The Closing Edge of the Digital Domain
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Photo: Broes

The Closing Edge of the Digital Domain


Hugely popular radio host Alex Jones has been erased. He has neither been murdered nor quickly bundled away by the authorities for speaking to a crowd in Times Square. Erasure of this kind has disappeared from the most highly developed countries, not because it has fallen from favour within the evolving ‘moral’ and ‘humanitarian’ consensus, but because it is obsolete. However any rejoicing in light of this development would be ill-founded. We are all now faced with the threat not of a physical gulag, but a digital gulag, in a world where those outside of the digital domain are increasingly isolated and at the mercy of those who aren’t.

In a coordinated action, major tech giants Spotify, Google, Facebook, and Apple, all simultaneously eradicated Jones’ online presence from their platforms on August 6th. Particularly damaging was the removal from Youtube (a website which started as an open platform, but quickly became a heavily censored institution of the internet when it was acquired by Google in 2006). 2.4 million subscribers found that Jones’ channel was now inaccessible, his videos memory-holed, with Pinterest, LinkedIn, and Mailchimp quick to follow their larger sisters in scrubbing all vestiges of his perspective on national and global politics[i]. Jones certainly isn’t the first person banned from a website for his opinions, which are admittedly controversial and oftentimes inflammatory either in content or expression, nor is he even the first to experience a coordinated attack by multiple supposedly independent tech companies. However, he is the highest profile victim of the digital gulag to date.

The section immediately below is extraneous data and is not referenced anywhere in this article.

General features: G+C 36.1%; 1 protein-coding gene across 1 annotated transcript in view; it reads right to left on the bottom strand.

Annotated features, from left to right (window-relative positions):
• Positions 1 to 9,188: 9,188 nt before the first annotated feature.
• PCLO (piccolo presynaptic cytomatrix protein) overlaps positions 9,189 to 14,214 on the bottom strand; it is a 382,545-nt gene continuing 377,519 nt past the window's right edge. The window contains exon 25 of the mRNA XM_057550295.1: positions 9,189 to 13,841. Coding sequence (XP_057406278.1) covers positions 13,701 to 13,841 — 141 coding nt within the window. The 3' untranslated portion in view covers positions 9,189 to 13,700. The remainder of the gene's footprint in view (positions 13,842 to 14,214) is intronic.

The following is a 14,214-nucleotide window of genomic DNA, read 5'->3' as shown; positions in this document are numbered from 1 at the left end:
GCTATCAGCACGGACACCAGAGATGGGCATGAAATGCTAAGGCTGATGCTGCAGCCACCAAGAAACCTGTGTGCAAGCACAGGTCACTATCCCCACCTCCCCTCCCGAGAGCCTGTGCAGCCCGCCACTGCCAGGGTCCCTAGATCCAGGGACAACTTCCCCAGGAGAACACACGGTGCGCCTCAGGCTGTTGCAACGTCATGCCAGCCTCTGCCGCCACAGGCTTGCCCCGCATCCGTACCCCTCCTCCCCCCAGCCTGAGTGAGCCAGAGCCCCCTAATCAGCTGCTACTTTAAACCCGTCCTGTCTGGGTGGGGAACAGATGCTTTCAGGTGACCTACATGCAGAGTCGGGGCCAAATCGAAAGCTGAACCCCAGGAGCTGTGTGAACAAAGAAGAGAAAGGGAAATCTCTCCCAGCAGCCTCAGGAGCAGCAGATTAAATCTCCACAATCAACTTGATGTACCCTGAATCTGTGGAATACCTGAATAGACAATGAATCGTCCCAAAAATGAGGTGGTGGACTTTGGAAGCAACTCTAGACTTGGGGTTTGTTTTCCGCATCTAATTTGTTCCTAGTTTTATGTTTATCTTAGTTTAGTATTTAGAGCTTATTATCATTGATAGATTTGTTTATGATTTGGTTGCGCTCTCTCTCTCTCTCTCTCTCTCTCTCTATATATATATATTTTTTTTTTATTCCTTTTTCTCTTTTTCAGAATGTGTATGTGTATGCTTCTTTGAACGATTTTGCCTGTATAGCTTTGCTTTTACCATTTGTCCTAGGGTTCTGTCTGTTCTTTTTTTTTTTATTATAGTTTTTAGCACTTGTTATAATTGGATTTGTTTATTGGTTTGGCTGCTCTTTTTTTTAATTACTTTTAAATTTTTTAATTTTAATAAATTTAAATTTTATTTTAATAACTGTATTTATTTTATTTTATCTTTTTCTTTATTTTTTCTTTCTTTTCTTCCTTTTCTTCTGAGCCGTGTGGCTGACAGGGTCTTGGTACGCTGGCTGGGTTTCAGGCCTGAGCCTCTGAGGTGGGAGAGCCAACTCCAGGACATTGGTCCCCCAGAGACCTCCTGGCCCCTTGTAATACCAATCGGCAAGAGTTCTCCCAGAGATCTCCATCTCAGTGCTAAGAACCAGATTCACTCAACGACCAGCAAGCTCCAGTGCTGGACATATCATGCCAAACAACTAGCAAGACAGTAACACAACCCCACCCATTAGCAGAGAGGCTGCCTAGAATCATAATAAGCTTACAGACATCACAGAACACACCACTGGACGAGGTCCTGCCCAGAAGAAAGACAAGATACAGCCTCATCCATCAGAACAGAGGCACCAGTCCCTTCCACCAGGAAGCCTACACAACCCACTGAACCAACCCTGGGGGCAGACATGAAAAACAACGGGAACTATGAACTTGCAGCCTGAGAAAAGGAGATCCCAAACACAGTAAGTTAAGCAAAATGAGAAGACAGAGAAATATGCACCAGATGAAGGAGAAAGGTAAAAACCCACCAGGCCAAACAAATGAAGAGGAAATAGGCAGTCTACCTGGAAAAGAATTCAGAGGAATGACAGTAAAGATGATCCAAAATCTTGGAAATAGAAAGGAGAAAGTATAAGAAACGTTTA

Even before the election of Donald Trump, many spoke of the shadowy network of elites who truly run the Western world, behind the scenes of democratic pageantry, this web of like-minds, produced by the same universities, in tune with one another’s vision of the world despite perhaps never even having to plot in a classically conspiratorial fashion. An understanding of this secret society evolved away from the idea of the Illuminati, the Bilderberg Group, the Trilateral Commission, the Freemasons, Bohemian Grove, etc. to a more mature and plausible analysis of how Modern governance truly operates. Ironically enough, one could have witnessed Jones himself make this transition away from more explicit conspiracy theories, towards a Schmittean comprehension of power. An early proponent, the tech entrepreneur and part-time political theorist Mencius Moldbug, proposed ‘The Cathedral’, that which he referred to as “the transfer of power from political democracy to the American university system”[ii], or rather the complete and unassailable dominion of liberal, progressive, neoliberal, and in an erratic fashion neoconservative views, via university education of the Western elite. Lately, another term has become incredibly popular, the ‘deep state’, which some mistakenly think refers solely to the entrenched intelligence community, but as we have seen during the Jones debacle, plainly includes large corporate figures and virtually all of the mainstream media.